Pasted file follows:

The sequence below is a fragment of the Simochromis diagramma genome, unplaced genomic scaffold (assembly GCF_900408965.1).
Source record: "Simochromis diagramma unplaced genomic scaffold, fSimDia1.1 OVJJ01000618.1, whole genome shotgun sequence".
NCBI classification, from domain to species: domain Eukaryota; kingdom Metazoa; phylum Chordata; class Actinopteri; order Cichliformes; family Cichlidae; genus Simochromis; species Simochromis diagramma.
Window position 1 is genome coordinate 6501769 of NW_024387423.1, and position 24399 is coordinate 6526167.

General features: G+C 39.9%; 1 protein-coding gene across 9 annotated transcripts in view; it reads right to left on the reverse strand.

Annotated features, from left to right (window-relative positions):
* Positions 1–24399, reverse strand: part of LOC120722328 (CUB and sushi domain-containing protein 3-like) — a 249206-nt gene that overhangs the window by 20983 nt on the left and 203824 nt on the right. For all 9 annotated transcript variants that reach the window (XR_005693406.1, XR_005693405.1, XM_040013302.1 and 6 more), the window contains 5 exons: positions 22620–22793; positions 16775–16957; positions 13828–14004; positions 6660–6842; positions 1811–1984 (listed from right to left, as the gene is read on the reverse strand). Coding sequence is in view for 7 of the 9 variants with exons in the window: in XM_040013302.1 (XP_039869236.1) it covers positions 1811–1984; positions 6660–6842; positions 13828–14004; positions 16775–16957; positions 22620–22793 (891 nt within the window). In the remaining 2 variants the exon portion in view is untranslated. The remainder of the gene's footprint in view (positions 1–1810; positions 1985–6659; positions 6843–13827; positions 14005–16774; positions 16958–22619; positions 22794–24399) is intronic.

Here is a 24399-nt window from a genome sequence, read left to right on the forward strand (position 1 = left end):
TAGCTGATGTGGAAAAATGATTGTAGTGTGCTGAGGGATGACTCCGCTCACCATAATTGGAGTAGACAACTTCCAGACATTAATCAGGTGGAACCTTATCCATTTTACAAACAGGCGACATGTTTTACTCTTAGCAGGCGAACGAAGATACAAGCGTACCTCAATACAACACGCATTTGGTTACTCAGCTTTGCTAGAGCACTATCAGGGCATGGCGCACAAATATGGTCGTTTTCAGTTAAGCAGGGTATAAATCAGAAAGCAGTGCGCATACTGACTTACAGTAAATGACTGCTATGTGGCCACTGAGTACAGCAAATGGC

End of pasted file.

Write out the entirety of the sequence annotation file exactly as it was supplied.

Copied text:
The sequence below is a fragment of the Simochromis diagramma genome, unplaced genomic scaffold (assembly GCF_900408965.1).
Source record: "Simochromis diagramma unplaced genomic scaffold, fSimDia1.1 OVJJ01000618.1, whole genome shotgun sequence".
NCBI classification, from domain to species: domain Eukaryota; kingdom Metazoa; phylum Chordata; class Actinopteri; order Cichliformes; family Cichlidae; genus Simochromis; species Simochromis diagramma.
Window position 1 is genome coordinate 6501769 of NW_024387423.1, and position 24399 is coordinate 6526167.

General features: G+C 39.9%; 1 protein-coding gene across 9 annotated transcripts in view; it reads right to left on the reverse strand.

Annotated features, from left to right (window-relative positions):
* Positions 1–24399, reverse strand: part of LOC120722328 (CUB and sushi domain-containing protein 3-like) — a 249206-nt gene that overhangs the window by 20983 nt on the left and 203824 nt on the right. For all 9 annotated transcript variants that reach the window (XR_005693406.1, XR_005693405.1, XM_040013302.1 and 6 more), the window contains 5 exons: positions 22620–22793; positions 16775–16957; positions 13828–14004; positions 6660–6842; positions 1811–1984 (listed from right to left, as the gene is read on the reverse strand). Coding sequence is in view for 7 of the 9 variants with exons in the window: in XM_040013302.1 (XP_039869236.1) it covers positions 1811–1984; positions 6660–6842; positions 13828–14004; positions 16775–16957; positions 22620–22793 (891 nt within the window). In the remaining 2 variants the exon portion in view is untranslated. The remainder of the gene's footprint in view (positions 1–1810; positions 1985–6659; positions 6843–13827; positions 14005–16774; positions 16958–22619; positions 22794–24399) is intronic.

Here is a 24399-nt window from a genome sequence, read left to right on the forward strand (position 1 = left end):
TAGCTGATGTGGAAAAATGATTGTAGTGTGCTGAGGGATGACTCCGCTCACCATAATTGGAGTAGACAACTTCCAGACATTAATCAGGTGGAACCTTATCCATTTTACAAACAGGCGACATGTTTTACTCTTAGCAGGCGAACGAAGATACAAGCGTACCTCAATACAACACGCATTTGGTTACTCAGCTTTGCTAGAGCACTATCAGGGCATGGCGCACAAATATGGTCGTTTTCAGTTAAGCAGGGTATAAATCAGAAAGCAGTGCGCATACTGACTTACAGTAAATGACTGCTATGTGGCCACTGAGTACAGCAAATGGC